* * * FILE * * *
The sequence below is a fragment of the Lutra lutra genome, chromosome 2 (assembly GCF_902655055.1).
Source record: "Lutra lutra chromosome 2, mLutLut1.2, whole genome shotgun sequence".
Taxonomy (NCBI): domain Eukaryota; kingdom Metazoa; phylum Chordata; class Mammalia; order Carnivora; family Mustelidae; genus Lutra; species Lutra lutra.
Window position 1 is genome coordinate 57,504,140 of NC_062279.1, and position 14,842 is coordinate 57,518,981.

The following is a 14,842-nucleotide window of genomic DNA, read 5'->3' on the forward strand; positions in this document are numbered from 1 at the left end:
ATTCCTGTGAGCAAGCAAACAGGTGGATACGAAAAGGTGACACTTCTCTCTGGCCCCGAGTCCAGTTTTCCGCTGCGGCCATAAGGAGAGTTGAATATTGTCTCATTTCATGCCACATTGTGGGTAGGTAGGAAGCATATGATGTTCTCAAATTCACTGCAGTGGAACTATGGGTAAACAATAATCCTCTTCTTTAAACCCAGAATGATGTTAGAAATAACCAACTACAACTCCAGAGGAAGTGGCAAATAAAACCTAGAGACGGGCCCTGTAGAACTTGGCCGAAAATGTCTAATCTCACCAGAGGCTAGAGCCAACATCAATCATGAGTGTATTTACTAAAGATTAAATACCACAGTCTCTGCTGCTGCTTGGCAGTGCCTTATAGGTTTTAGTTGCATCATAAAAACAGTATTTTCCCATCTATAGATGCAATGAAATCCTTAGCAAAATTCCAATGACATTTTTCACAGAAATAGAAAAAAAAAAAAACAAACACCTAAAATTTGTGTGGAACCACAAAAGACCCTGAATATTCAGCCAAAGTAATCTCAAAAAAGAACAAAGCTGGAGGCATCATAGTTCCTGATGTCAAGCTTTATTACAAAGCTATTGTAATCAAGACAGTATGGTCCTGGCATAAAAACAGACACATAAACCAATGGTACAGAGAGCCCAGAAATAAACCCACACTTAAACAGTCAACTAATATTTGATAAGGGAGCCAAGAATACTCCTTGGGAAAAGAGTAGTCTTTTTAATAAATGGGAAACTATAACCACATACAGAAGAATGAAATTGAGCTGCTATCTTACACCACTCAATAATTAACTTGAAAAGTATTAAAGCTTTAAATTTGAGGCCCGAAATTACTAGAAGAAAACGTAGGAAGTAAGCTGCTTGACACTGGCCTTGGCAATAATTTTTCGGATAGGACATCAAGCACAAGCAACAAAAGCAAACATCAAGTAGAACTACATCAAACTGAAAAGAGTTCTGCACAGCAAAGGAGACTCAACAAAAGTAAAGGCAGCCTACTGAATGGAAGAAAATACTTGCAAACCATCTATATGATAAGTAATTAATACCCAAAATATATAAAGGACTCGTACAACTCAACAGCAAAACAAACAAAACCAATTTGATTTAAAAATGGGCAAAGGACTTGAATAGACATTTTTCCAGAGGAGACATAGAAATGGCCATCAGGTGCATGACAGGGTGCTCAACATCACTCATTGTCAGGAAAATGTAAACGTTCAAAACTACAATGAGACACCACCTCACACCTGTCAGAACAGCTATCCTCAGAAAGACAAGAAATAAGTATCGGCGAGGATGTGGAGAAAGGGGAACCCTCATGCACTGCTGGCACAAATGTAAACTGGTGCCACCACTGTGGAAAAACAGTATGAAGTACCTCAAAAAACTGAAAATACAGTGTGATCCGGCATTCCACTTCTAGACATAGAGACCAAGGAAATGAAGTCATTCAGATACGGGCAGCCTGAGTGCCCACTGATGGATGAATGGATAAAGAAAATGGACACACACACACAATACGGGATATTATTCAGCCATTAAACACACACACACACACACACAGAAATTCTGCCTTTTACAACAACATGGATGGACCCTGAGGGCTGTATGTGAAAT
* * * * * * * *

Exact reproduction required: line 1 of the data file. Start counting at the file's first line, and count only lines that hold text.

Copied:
The sequence below is a fragment of the Lutra lutra genome, chromosome 2 (assembly GCF_902655055.1).